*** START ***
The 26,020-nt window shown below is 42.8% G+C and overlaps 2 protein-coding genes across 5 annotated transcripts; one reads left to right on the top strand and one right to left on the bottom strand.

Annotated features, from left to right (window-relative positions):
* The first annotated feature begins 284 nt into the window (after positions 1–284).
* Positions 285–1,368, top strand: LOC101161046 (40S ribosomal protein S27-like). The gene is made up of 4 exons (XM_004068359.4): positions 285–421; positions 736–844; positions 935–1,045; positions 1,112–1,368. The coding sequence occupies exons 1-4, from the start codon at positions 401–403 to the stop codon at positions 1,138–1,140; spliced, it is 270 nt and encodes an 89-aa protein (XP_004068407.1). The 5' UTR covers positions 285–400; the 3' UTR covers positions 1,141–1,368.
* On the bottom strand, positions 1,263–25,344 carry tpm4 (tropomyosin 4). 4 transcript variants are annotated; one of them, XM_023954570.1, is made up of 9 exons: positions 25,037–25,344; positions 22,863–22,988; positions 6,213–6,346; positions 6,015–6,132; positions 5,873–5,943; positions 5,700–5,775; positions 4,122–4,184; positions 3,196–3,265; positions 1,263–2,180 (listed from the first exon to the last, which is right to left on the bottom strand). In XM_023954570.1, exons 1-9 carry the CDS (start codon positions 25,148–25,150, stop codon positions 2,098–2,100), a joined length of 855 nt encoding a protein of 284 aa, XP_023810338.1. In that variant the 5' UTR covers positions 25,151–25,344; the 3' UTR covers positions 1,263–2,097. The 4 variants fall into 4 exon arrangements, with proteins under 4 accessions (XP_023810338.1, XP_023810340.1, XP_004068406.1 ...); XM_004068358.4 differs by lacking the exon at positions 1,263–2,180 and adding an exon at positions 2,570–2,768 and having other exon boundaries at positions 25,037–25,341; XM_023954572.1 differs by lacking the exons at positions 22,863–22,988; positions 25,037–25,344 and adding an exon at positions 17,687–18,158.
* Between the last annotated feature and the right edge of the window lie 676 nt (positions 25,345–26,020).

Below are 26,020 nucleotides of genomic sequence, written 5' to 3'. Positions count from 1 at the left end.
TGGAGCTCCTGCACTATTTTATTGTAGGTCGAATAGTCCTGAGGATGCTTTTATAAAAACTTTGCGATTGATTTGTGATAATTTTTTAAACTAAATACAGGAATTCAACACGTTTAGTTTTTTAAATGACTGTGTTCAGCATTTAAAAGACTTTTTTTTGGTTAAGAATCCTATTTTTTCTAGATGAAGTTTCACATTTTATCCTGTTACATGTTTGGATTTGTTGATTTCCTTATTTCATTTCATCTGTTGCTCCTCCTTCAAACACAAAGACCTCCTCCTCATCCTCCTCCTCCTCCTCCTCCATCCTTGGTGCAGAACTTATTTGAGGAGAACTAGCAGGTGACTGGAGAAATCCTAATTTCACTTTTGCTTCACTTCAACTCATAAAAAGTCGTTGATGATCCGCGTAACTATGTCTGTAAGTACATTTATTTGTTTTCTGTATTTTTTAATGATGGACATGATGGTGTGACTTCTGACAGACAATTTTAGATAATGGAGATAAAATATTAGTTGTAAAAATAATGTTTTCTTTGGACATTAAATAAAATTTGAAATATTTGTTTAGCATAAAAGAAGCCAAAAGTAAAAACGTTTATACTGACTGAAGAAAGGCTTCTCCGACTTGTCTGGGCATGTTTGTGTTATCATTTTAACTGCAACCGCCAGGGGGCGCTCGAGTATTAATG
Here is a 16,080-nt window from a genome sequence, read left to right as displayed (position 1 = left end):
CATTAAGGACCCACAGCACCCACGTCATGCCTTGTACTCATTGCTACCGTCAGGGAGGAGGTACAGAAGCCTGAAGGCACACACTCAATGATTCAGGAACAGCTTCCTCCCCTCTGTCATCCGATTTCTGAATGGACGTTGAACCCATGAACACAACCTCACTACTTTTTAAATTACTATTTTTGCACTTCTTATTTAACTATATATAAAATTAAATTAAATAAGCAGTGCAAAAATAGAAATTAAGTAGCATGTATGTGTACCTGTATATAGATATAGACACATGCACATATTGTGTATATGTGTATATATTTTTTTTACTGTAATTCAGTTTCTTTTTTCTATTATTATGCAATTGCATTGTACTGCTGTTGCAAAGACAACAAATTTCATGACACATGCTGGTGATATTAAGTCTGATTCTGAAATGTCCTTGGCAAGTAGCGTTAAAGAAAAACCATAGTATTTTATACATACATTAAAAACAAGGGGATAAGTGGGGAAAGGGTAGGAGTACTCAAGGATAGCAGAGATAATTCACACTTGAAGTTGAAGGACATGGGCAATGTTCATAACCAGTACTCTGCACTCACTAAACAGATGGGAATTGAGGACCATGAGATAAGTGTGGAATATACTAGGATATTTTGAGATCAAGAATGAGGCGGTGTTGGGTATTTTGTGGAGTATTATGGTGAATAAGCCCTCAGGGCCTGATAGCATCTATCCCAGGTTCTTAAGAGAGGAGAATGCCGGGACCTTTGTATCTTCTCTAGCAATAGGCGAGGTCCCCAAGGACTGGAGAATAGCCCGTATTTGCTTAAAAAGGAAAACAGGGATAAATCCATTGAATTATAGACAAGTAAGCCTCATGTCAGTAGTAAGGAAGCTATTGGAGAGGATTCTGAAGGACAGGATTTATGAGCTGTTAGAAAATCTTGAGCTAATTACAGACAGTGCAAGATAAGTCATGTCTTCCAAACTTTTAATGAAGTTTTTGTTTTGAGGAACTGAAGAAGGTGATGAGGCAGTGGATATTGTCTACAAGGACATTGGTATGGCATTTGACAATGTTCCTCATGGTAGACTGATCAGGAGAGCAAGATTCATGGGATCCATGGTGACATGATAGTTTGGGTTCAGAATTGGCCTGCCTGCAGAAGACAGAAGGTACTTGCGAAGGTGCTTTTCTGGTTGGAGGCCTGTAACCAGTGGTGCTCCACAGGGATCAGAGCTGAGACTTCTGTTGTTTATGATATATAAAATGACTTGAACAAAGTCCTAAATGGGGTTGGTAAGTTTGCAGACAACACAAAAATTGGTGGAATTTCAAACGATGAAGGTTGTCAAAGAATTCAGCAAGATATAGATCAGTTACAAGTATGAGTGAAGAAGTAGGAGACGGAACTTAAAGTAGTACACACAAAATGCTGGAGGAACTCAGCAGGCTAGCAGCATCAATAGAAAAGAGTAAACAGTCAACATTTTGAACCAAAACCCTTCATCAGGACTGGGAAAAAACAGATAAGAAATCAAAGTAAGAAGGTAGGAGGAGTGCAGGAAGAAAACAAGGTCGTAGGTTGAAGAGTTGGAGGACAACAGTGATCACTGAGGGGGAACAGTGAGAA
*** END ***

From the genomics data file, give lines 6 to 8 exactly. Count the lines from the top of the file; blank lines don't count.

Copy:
* Between the last annotated feature and the right edge of the window lie 676 nt (positions 25,345–26,020).

Below are 26,020 nucleotides of genomic sequence, written 5' to 3'. Positions count from 1 at the left end.
TGGAGCTCCTGCACTATTTTATTGTAGGTCGAATAGTCCTGAGGATGCTTTTATAAAAACTTTGCGATTGATTTGTGATAATTTTTTAAACTAAATACAGGAATTCAACACGTTTAGTTTTTTAAATGACTGTGTTCAGCATTTAAAAGACTTTTTTTTGGTTAAGAATCCTATTTTTTCTAGATGAAGTTTCACATTTTATCCTGTTACATGTTTGGATTTGTTGATTTCCTTATTTCATTTCATCTGTTGCTCCTCCTTCAAACACAAAGACCTCCTCCTCATCCTCCTCCTCCTCCTCCTCCATCCTTGGTGCAGAACTTATTTGAGGAGAACTAGCAGGTGACTGGAGAAATCCTAATTTCACTTTTGCTTCACTTCAACTCATAAAAAGTCGTTGATGATCCGCGTAACTATGTCTGTAAGTACATTTATTTGTTTTCTGTATTTTTTAATGATGGACATGATGGTGTGACTTCTGACAGACAATTTTAGATAATGGAGATAAAATATTAGTTGTAAAAATAATGTTTTCTTTGGACATTAAATAAAATTTGAAATATTTGTTTAGCATAAAAGAAGCCAAAAGTAAAAACGTTTATACTGACTGAAGAAAGGCTTCTCCGACTTGTCTGGGCATGTTTGTGTTATCATTTTAACTGCAACCGCCAGGGGGCGCTCGAGTATTAATG